In October of 2014 toward the end of the contentious and expensive Senate Race between Kay Hagan and Thom Tillis, I wrote a piece that Chad Nance and the Camel City Dispatch kindly posted entitled “Oh Thom Tillis, Where Art Thou?” It explored the use of the crossroads motif in the film Oh Brother, Where Art Thou? and how the movie was a metaphorical depiction of making a Faustian deal in order to gain earthly power.
I began the piece with the following:
Film and literature have that wonderful quality of not only imitating life and giving us a clearer picture of human nature, but they can instruct us on how to better our lives and make wise choices.
I love the Coen brothers’ movie “O Brother, Where Art Thou?” This cinematic tale loosely based on “The Odyssey” is an entertaining, yet intellectually stimulating work of art. I have heard many teachers using it as a tool for class because they see how students could revisit many of the concepts learned American history and American literature.
Currently, I am showing part of this film to my AP English Language and Composition classes to take a look at concepts local color, allusion, colloquial rhetoric, and overall cultural value. And while Thom Tillis is not running against Kay Hagan in this election cycle there is a lot of perspective one can gain from this film for the current 2016 election, especially when it comes to the use of one word: reform.
Just look at the word closely.
Homer Stokes plays a populist (and racist) gubernatorial candidate who is running a grass-roots campaign against the incumbent Menalaus “Pappy” O’Daniel, a flour magnate. Making stump speeches and kissing children along the way he makes a claim that is one of the better lines in the movie. He says,
“We’re gonna take the broom of reform and sweep this state clean!”
It is as if the word “reform” automatically garners votes. When the word is stated, many people hearing it are conditioned to believe that what we have had before is not acceptable. And the person who states the word gets to claim the title of “reformer”, thus placing a spun, yet positive, image on himself.
The people in the state of Mississippi seem so enraptured by the “reform” message of Homer Stokes that even Pappy O’Daniel’s farcical political brain trust thinks of trying to use some of that “reform” as well which is humorous because they are the incumbants. There is a great scene when the governor and his son, Junior, have a comical exchange about the word “reform”.
Languishing! God*** campaign is
languishing! We need a shot inna
arm! Hear me, boys? Inna god****
ARM! Election held tomorra, that
Sonofab**** Stokes would win it in a
Well he’s the reform candidate, Daddy.
Pappy narrows his eyes at him, wondering what he’s getting at.
Well people like that reform. Maybe
we should get us some.
Pappy whips off his hat and slaps at Junior with it.
I’ll reform you, you soft-headed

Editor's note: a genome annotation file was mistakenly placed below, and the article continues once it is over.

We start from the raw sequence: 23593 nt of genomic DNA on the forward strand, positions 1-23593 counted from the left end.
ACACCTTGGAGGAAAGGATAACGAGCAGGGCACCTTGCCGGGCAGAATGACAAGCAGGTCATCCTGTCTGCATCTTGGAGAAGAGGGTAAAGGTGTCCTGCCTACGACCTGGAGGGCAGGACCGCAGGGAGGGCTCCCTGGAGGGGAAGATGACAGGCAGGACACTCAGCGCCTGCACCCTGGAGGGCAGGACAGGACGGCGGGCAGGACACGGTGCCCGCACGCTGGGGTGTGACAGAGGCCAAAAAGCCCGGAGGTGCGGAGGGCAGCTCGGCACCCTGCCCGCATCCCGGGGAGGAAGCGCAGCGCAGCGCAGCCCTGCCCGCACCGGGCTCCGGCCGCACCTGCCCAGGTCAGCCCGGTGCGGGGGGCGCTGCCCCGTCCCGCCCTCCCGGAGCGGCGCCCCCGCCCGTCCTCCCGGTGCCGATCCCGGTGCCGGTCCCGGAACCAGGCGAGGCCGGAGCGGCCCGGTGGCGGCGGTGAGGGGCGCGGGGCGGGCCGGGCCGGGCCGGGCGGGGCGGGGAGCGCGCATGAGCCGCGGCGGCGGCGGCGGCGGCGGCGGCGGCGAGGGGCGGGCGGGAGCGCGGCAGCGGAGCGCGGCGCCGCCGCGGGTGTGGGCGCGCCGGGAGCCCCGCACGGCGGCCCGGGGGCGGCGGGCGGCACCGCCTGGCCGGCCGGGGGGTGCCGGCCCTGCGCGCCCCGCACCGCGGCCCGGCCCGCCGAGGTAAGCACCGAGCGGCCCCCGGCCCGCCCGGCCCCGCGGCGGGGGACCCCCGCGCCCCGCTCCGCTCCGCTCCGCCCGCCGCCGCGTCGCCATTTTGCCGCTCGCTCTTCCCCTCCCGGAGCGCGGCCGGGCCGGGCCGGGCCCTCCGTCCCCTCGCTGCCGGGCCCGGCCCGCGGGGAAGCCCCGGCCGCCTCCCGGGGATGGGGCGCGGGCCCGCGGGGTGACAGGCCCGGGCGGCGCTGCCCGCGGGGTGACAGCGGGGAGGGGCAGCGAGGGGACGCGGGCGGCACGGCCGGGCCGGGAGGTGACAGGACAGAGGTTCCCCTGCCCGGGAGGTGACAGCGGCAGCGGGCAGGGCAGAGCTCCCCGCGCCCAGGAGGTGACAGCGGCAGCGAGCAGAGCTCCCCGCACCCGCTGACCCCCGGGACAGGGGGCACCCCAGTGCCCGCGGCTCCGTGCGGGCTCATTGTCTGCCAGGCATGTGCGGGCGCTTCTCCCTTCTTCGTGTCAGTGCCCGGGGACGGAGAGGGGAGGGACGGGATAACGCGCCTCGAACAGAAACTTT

Sonofab****! How we gonna run reform
when we’re the damn incumbent!
They really have no idea of what “reform” they may use; they just know that it is a conditioned buzzword used by many to create concern and instill fear.
Ironically, that same use of “reform” has been used by many in office or seeking office here in North Carolina. These people have used the anthem of reform to re-form law to help propel their own political ambitions when what was being reformed really did not need reforming but maybe needed more resources and attention.
Look at the word carefully again.
Now look at it this way.
Same sounds to make both words, but they have different meanings. “Reform” seems to want to improve something. “Re-form” connotes that something is taken apart and then rebuilt to suit someone’s needs, even if the original form was viable.
People said that we needed to “reform” voting registration, so the law was “re-formed” into the new Voter ID law. Something that didn’t need reforming was re-formed along with other provisions to ensure that a few certain people benefitted.
Another example is public schooling here in North Carolina. GOP powers in the General Assembly used the mantle of “reform” to “re-form” the public school system into a shadow of its former self. Just look at what has been used to “reform” public schools within the last three to four years.
- Frozen teacher pay
- Removal of Graduate pay
- Removal of Due-Process rights
- Standard 6 and ASW
- Testing measures
- School Grades
- ASD districts
- Opportunity Grants
- Removal of class size caps
- Less money per pupil
- Charter School Growth
- And the list goes on and on.
That’s not reform. That’s “re-form”!
Homer Stokes does not get elected in the movie. He is found to be a racist and an unforgiving man by our heroes, three of whom are “reformed” through the penal system while the other is a black man who sold his soul to the devil. (I guess that would be religious freedom).
Reform does not always have to be a bad word, not if it is done with noble intentions transparently and without special interest. But right now, I would say we certainly need a lot of repealing (HB2) and restoration (respect for teachers and public schools) in order to recapture what used to make us great.